Many in the West and in Russia predicted Syria would turn into another Afghanistan — a botched Soviet intervention that led to massive losses and ended in a humiliating 1989 withdrawal after nearly a decade of fighting. Putin argued that Russia needed to intervene in Syria to fight a terror threat, but made it clear that he wasn’t going to walk into a trap like the Soviet war in Afghanistan.

Another reason for skepticism was the Russian military meltdown that followed the Soviet collapse. The army’s vulnerabilities were highlighted by separatist wars in Chechnya and a brief 2008 war with Georgia, where the lack of modern communications and weapons, lack of co-ordination between various military branches and poor discipline were woefully apparent.

But the Syrian campaign suddenly saw a different Russian military — one armed with sophisticated precision weapons, well-trained, neatly-dressed and proud of its mission.

“Putin managed to explain to the Russian people why Syria was important and not only did he explain it, he also showed them Syria wasn’t going to be Afghanistan,” Dmitry Trenin, director of the Moscow Carnegie Center, told The Associated Press.

The war saw the combat debut of an array of Russian weapons, including long-range cruise missiles that were fired from surface navy ships, submarines and bombers.

The display of Moscow’s revamped arsenals also served another key goal — to show the U.S. and its NATO allies that Russia no longer exclusively relies on nuclear weapons. The new cruise missiles gave Putin a long-sought long-range precision cruise capability that only the U.S. had before.

Early in the campaign, Moscow found itself on the verge of a military conflict with Ankara after a Turkish fighter jet downed a Russian warplane on the Syrian border in November 2015. But just a few months later, Putin mended ties with Turkey, offering President Recep Tayyip Erdogan strong support after a failed coup attempt. They struck a deal on Syria, setting up de-escalation zones that helped reduce fighting.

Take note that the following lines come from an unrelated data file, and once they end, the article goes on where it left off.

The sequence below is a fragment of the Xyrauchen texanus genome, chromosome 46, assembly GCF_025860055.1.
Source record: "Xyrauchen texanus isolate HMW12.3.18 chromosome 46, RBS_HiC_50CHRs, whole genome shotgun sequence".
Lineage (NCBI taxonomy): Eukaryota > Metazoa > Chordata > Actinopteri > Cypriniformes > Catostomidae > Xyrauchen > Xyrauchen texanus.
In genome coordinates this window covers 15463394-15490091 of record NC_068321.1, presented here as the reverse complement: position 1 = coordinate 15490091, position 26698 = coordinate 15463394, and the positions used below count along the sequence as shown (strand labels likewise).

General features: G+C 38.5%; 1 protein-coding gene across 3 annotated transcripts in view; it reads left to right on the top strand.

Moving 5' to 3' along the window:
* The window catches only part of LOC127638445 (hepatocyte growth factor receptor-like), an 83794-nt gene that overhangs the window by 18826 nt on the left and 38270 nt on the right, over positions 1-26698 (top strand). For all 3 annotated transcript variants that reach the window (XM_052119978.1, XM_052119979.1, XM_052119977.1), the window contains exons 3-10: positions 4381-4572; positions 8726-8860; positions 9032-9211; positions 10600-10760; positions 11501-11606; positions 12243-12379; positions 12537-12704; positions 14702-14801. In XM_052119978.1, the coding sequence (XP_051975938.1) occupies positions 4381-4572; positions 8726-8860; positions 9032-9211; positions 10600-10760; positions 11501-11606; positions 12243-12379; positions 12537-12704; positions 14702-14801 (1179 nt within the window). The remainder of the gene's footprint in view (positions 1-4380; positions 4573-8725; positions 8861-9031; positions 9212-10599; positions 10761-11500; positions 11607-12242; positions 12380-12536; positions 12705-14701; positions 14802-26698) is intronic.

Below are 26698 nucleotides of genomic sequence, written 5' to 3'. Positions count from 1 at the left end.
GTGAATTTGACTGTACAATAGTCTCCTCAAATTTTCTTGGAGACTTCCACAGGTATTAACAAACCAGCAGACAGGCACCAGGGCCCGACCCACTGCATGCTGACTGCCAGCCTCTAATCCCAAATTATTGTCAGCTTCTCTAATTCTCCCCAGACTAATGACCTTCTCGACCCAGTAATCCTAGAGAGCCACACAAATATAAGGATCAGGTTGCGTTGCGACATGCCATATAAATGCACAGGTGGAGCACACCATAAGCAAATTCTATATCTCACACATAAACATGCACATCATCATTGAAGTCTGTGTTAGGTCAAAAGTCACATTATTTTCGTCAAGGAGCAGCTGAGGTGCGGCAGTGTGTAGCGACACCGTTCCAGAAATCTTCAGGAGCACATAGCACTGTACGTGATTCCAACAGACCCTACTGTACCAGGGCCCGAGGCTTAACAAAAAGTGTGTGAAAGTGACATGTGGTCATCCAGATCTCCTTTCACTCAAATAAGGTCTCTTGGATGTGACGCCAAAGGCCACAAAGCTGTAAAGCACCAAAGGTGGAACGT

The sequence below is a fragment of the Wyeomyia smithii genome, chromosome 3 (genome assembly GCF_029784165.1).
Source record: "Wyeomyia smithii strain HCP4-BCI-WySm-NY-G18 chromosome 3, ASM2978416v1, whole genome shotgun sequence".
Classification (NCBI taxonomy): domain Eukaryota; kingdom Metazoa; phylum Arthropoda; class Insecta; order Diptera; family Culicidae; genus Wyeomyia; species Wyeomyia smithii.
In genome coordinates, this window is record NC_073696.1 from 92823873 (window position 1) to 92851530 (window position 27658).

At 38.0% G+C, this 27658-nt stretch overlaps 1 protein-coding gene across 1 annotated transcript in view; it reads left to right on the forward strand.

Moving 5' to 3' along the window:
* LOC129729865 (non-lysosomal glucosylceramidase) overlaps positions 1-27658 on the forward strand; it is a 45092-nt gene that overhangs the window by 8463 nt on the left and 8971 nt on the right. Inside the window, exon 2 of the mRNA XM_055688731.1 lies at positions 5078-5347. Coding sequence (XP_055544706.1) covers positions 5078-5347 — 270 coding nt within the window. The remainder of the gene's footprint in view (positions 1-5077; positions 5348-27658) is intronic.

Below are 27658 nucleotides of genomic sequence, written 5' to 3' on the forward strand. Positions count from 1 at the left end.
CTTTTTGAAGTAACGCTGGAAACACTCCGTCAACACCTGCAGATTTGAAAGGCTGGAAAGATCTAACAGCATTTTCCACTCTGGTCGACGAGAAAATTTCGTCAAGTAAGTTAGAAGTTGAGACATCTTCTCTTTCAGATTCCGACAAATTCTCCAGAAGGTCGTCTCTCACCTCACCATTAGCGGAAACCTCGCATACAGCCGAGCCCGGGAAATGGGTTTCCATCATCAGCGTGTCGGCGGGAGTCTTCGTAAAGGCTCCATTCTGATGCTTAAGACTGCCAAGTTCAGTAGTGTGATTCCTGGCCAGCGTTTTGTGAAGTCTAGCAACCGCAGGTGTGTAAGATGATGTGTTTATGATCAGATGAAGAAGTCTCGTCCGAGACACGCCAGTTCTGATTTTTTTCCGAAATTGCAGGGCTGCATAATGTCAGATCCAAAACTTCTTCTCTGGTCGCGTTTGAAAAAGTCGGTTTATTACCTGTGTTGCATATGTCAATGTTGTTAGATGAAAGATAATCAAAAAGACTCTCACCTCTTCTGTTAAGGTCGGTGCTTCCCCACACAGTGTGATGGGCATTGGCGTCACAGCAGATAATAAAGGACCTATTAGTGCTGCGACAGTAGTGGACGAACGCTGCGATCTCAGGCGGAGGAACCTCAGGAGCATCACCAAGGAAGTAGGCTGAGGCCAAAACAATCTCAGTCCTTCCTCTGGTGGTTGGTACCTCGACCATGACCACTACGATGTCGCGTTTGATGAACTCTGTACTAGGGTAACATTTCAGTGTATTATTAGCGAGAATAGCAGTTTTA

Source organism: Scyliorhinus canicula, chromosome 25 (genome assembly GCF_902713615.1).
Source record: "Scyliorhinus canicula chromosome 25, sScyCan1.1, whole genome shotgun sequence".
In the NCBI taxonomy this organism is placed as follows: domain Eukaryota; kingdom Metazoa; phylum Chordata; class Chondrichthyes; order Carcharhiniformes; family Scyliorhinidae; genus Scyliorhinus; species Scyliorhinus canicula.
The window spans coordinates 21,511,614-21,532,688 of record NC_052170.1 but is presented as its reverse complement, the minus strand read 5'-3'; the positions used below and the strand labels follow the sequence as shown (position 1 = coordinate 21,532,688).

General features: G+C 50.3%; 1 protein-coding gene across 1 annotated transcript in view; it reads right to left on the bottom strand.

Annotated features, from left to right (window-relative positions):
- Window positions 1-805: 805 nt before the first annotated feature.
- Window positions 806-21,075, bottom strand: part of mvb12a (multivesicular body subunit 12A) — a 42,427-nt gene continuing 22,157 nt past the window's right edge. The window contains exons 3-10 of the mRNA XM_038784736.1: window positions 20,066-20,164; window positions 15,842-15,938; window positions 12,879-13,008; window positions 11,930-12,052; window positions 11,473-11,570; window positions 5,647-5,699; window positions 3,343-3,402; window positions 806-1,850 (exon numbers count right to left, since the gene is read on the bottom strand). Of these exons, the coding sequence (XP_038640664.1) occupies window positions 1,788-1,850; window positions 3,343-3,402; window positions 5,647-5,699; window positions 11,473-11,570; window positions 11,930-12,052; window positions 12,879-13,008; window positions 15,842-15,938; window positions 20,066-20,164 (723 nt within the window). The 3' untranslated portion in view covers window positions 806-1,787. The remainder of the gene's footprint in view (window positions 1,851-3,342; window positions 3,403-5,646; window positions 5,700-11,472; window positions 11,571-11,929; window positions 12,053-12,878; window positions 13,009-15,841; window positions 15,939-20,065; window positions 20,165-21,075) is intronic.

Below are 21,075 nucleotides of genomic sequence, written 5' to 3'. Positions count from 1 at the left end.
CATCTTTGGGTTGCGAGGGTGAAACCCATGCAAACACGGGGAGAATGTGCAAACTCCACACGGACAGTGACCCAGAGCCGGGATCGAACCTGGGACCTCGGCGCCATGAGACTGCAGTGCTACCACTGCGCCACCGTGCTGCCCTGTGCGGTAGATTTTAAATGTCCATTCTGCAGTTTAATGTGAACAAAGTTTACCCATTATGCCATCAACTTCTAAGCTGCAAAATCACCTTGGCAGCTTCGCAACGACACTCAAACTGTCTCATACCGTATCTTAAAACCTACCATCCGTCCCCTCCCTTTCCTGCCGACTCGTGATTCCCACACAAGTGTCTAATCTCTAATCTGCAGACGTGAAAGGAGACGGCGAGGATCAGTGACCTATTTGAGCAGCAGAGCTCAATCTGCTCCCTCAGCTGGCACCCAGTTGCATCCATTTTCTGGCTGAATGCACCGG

Russia also reached out to other key players — from Iran, which staunchly backed Assad, to the Saudis, the Qataris and others who supported the opposition. It also communicated with Israel to make sure the conflict didn’t hurt their friendly relationship.

Russian military successes in Syria and its rapprochement with Turkey paved the way for another Putin diplomatic coup — a warming of ties with Saudi Arabia, Moscow’s opponent since Cold War times when it armed Afghan fighters battling the Soviet invasion. In a first-ever visit by a Saudi monarch, King Salman visited Russia in October.

While declaring victory in Syria, Putin made it clear Russia is there to stay. He plans to expand the air base and turn a crumbling Soviet-era naval supply facility in Syria’s port of Tartus into a full-fledged navy base capable of hosting big ships.

Russia has also drafted a deal with Egypt to allow its warplanes to use bases there — a deployment unseen since the times when Egypt was a key Soviet ally in the Mideast before going to the U.S. side in the mid-1970s.

Courtney, the RAND analyst, said despite Putin’s successes in the region, Russia will remain a limited great power that serves mainly as a military supplier because it lacks the resources and capability that the West has for nation building or reconstruction.

“The challenge for Putin is to turn the use of his military force and military weapons supplies in the Middle East to something that is a lasting success, and we don’t yet see how Russia is going to get there,” he said.